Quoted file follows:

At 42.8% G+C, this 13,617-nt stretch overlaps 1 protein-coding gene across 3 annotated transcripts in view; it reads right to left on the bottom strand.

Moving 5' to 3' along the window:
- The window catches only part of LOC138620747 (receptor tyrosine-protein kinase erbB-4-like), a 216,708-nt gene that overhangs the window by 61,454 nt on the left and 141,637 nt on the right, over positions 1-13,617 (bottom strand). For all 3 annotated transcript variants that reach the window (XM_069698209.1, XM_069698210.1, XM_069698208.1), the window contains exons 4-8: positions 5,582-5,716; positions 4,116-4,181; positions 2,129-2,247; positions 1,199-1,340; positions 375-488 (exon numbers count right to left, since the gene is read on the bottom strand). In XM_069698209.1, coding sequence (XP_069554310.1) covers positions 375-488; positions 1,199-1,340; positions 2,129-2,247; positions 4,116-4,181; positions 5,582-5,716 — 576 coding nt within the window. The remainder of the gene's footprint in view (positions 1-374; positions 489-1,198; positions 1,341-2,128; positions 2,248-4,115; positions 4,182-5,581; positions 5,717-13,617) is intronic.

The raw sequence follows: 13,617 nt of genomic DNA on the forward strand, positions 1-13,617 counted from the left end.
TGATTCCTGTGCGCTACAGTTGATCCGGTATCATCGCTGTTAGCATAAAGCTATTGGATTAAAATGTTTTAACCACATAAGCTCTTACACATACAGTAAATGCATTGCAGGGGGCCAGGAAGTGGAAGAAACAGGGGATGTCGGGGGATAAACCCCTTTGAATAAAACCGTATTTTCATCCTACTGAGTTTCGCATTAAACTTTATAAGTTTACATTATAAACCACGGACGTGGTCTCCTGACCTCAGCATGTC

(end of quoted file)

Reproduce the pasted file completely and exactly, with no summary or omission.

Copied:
At 42.8% G+C, this 13,617-nt stretch overlaps 1 protein-coding gene across 3 annotated transcripts in view; it reads right to left on the bottom strand.

Moving 5' to 3' along the window:
- The window catches only part of LOC138620747 (receptor tyrosine-protein kinase erbB-4-like), a 216,708-nt gene that overhangs the window by 61,454 nt on the left and 141,637 nt on the right, over positions 1-13,617 (bottom strand). For all 3 annotated transcript variants that reach the window (XM_069698209.1, XM_069698210.1, XM_069698208.1), the window contains exons 4-8: positions 5,582-5,716; positions 4,116-4,181; positions 2,129-2,247; positions 1,199-1,340; positions 375-488 (exon numbers count right to left, since the gene is read on the bottom strand). In XM_069698209.1, coding sequence (XP_069554310.1) covers positions 375-488; positions 1,199-1,340; positions 2,129-2,247; positions 4,116-4,181; positions 5,582-5,716 — 576 coding nt within the window. The remainder of the gene's footprint in view (positions 1-374; positions 489-1,198; positions 1,341-2,128; positions 2,248-4,115; positions 4,182-5,581; positions 5,717-13,617) is intronic.

The raw sequence follows: 13,617 nt of genomic DNA on the forward strand, positions 1-13,617 counted from the left end.
TGATTCCTGTGCGCTACAGTTGATCCGGTATCATCGCTGTTAGCATAAAGCTATTGGATTAAAATGTTTTAACCACATAAGCTCTTACACATACAGTAAATGCATTGCAGGGGGCCAGGAAGTGGAAGAAACAGGGGATGTCGGGGGATAAACCCCTTTGAATAAAACCGTATTTTCATCCTACTGAGTTTCGCATTAAACTTTATAAGTTTACATTATAAACCACGGACGTGGTCTCCTGACCTCAGCATGTC